Matthew Surrusco, MD, Kaushik Mukherjee, MD, Sheela Patel, MD, Marcos Michelotti, MD, Carlos Garberoglio, MD. Loma Linda University Medical Center
Case: The patient is a 36 year old male who presented with 10-12 years of sharp, burning epigastric pain that increased in frequency to several episodes per month and was associated with loose bowel movements, cold sweats, nausea, and vomiting, but not with meals. The patient was diagnosed with median arcuate ligament syndrome via stenosis seen on CT angiography with elevated velocities in the celiac artery seen on ultrasound.
Background: Median arcuate ligament syndrome results from compression of the celiac axis by the median arcuate ligament, resulting in demand ischemia and epigastric, typically postprandial, pain, nausea, vomiting, diarrhea, or weight loss. It is most common in women in their 3rd to 5th decade of life. Diagnosis is by CT or MR angiography or duplex ultrasound. Surgical treatment involves release of the ligament.
Operative Technique: We used 4 robotic ports and a liver retractor. We entered the hepatogastric ligament, taking care not to injure the left gastric artery. We created a plane behind the stomach. We then took down the short gastric vessels and passed a Penrose drain behind the stomach and esophagus. We dissected between the crura to take down the fibrous connective tissue on top of the aorta and great vessels. After isolating the median arcuate ligament we doubly clipped and divided it. Indocyanine green angiography demonstrated excellent flow, as did postoperative ultrasound.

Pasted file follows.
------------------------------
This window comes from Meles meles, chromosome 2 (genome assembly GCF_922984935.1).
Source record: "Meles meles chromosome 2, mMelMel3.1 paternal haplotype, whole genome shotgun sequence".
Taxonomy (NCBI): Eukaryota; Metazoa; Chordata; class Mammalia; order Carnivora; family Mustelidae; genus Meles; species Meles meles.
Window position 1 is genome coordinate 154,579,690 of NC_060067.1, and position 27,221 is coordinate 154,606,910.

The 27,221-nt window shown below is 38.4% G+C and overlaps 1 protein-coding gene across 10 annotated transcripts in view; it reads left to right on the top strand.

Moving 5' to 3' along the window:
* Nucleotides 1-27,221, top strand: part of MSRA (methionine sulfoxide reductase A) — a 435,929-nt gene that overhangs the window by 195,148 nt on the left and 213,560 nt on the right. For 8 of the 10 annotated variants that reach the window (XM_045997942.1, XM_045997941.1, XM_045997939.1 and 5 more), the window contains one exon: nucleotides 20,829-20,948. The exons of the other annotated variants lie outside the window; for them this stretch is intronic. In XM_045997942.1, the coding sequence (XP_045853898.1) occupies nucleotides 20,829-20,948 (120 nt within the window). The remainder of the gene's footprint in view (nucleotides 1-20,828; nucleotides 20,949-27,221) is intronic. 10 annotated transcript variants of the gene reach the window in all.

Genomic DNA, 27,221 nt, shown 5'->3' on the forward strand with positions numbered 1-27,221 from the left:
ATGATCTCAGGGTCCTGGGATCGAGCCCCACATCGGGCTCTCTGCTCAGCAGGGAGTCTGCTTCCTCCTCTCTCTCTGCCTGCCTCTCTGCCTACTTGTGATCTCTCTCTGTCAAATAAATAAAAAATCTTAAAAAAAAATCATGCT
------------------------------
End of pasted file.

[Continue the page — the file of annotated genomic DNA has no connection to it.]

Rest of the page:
Results: The patient has been discharged and is tolerating a diet and awaiting outpatient followup.
Presented at the SAGES 2017 Annual Meeting in Houston, TX.
Abstract ID: 79933
Program Number: V056
Presentation Session: Thursday Exhibit Hall Video Presentations Session 3 (Non CME)
Presentation Type: EHVideo